FIGS. 12 through 15 illustrate a fifth embodiment of the present invention and shows a structurally economical version of the inventive vehicle seat. Here, the rear end section of a cushion support 402 of the seat part is pivotably connected to at least one rear rocker 405, about an axle 405", which extends in the transverse direction of the seat. Its other end section is pivotably connected to the seat frame from an axle 405' parallel to the axle 405". Only a slide rail 419 of the seat frame is shown. As a rule, a separate rear rocker 405 is provided at each of the two sides of the seat.

The rear end region of the cushion support 402 is adjustable in height. The forward end region of the cushion support 402 is also supported by a forward height adjustment device. As with the embodiments previously described, this device can involve two forward rockers, 404 which are provided on the two sides of the seat, and which are connected to the cushion, support, 402 or to the seat frame, so as to be able to pivot about axles 404', 404" that run in the transverse direction of the seat.

The axle 405" connects the rear rocker 405 to the cushion support 402 and also connects one end of the lever 445. The rear rocker 405 extends from its hinge point at the seat frame at an angle, forwardly and upwardly. The other end of the lever 445 is connected to an axle 445', which likewise extends in the transverse direction of the seat. This connection is accomplished by means of a crank disk 446. The crank disk 446 is mounted at the lower mounting-type part 417 of a hinge mounting, so as to be rotatable about an axle 447 that extends in the transverse direction of the seat. The hinge mounting as a whole is designated by reference numeral 448. It will be appreciated that hinge mountings 448, crank disk 446, and lever 445 are provided on both sides of the seat.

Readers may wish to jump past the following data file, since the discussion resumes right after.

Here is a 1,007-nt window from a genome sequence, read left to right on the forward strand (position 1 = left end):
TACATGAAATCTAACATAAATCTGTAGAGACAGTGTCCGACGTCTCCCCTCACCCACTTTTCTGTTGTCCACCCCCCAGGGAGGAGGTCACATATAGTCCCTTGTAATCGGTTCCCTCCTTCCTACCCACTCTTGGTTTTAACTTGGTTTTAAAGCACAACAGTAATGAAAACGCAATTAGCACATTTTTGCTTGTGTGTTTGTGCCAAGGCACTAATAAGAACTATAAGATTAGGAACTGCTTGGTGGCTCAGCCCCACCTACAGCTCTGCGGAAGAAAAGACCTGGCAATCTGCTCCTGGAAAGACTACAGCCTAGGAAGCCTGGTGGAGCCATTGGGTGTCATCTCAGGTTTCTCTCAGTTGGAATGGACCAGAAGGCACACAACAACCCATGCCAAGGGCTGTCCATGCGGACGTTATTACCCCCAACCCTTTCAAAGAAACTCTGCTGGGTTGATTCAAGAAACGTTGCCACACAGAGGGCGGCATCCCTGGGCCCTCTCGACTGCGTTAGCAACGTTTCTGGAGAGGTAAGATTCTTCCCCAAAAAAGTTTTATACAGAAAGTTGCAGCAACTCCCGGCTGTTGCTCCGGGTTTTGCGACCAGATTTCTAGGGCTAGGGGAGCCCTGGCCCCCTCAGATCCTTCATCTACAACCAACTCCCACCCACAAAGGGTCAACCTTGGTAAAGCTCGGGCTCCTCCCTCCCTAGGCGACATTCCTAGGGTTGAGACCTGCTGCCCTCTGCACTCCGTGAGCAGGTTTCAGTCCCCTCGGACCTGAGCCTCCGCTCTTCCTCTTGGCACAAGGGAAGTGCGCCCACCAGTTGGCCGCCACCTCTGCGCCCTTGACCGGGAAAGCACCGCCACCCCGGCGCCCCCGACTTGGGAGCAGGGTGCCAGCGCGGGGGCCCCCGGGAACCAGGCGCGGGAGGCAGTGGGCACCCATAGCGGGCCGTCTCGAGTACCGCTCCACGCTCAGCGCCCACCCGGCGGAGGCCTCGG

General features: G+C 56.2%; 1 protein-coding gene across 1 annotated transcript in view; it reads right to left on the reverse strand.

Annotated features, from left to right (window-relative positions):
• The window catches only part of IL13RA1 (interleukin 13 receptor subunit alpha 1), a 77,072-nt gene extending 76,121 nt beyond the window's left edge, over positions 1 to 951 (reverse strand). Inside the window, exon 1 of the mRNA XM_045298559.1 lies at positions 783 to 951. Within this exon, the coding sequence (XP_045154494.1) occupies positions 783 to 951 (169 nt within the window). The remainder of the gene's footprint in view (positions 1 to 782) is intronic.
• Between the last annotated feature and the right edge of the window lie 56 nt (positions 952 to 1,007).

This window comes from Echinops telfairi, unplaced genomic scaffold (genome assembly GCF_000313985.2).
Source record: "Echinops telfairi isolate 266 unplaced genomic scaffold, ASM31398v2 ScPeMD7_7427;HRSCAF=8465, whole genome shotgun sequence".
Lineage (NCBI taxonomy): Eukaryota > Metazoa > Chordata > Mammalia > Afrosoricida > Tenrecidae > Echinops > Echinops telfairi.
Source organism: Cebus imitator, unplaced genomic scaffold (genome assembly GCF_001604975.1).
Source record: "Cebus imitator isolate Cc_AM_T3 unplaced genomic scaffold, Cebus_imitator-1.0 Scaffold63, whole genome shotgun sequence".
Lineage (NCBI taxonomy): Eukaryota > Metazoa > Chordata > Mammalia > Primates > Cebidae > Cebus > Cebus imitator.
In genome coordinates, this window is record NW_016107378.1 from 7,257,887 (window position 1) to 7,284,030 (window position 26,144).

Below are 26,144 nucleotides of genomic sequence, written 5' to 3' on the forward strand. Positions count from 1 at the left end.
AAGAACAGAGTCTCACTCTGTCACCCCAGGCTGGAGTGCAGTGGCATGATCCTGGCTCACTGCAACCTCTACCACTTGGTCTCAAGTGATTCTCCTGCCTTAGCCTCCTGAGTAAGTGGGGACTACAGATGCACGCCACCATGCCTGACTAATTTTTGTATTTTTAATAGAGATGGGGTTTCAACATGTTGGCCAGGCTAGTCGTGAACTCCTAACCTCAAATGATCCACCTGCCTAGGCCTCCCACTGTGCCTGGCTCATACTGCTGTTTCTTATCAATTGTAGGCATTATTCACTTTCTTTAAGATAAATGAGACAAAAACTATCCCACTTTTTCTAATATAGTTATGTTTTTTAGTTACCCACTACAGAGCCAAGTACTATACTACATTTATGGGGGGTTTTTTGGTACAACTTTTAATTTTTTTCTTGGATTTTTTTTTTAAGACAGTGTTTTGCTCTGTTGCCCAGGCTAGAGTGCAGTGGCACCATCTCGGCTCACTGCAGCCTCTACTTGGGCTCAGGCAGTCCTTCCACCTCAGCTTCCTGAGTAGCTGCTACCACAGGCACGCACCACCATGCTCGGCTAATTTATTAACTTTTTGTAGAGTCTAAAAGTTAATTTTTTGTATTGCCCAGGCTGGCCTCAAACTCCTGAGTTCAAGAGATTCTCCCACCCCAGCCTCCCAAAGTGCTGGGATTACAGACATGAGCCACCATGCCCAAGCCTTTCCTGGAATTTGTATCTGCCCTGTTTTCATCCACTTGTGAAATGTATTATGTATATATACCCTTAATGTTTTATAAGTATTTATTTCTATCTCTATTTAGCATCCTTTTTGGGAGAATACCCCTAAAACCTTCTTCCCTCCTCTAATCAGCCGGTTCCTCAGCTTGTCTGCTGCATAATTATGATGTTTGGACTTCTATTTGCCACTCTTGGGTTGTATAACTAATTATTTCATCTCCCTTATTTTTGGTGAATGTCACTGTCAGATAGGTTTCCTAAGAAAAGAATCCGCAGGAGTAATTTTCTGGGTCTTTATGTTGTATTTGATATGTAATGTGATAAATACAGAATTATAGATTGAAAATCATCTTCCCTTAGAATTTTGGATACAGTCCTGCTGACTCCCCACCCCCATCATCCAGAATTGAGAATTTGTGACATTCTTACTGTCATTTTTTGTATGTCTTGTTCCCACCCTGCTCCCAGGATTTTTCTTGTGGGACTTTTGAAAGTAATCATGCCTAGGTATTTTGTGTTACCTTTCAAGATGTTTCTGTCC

The hinge mounting 448 is designed in a conventional manner, and connects the lower end of the backrest 401 to the seat frame. This makes it possible to set the backrest into any arbitrary inclined position within its adjustment range. For this purpose, the lower mounting-type part 417 is connected to an upper mounting-type part 449 s as to be able to pivot about a hinge axle 450 that extends perpendicular to the direction of the seat. Furthermore, the hinge mounting 448 has a gear that can be driven manually or by means of a motor, and that can pivot the upper mounting-type part 449 relative to the lower mounting-type part 417 about the hinge axle 450.

In the case of a two-door car, the backrest can be flipped forward to facilitate access to the back seats, by connecting the forward end of the lower mounting-type part 417 to the seat frame so as to be pivotable about a flipping axle 451. A conventional interlock device (not shown) prevents the lower mounting-type part 417 from being pivoted about the flipping axle 451. Only when the backrest is to be pivoted freely, that is, flipped forward, is this interlock device loosened The interlock device may be a hook which grips a peg.

The crank disk 446 is driven by a self-locking gear, where a hand wheel or an electric motor can be used as driving devices. The crank disk 446 is driven synchronously on both sides of the seat.

The length of the lever 445 and the point where it is hinged to the crank disk 446 are chosen so that the axle 445' is situated approximately over the axle 447 when the cushion support 402 is in a medium height position. On its part, the axle 447 lies above the axle 405'. As shown in FIGS. 12 through 15, the cushion support 402 can be lowered still further by means of a counterclockwise rotary motion of the crank disk 446. Using a clockwise rotation, support 402 can be raised. At the highest position of the cushion support 402, as shown in FIG. 14, the axle 445' is approximately at the height of the axle 447, but behind the latter.

If the backrest is flipped forward, where the lower mounting-type part 417 pivots counterclockwise about the flipping axle 451, as viewed in FIGS. 12 through 15, the axle 445' moves along a circular track forwards about the flipping axle 451. This causes the cushion support 402 to lower, and all the more so the higher the position of the cushion support 402 was before the backrest began to pivot freely. As shown in FIG. 13, the cushion support 402 is lowered only slightly when it was situated in a middle position or in a position lower than this. However, a greater lowering is not needed here. On the other hand, from the high position shown in FIG. 14, the cushion support 402 is lowered relatively far when the backrest executes a freely pivoting motion, as shown in FIG. 15. Consequently, irrespective of the height position of the cushion support 402, troublesome cushion pressure is avoided when the backrest executes a free pivoting motion.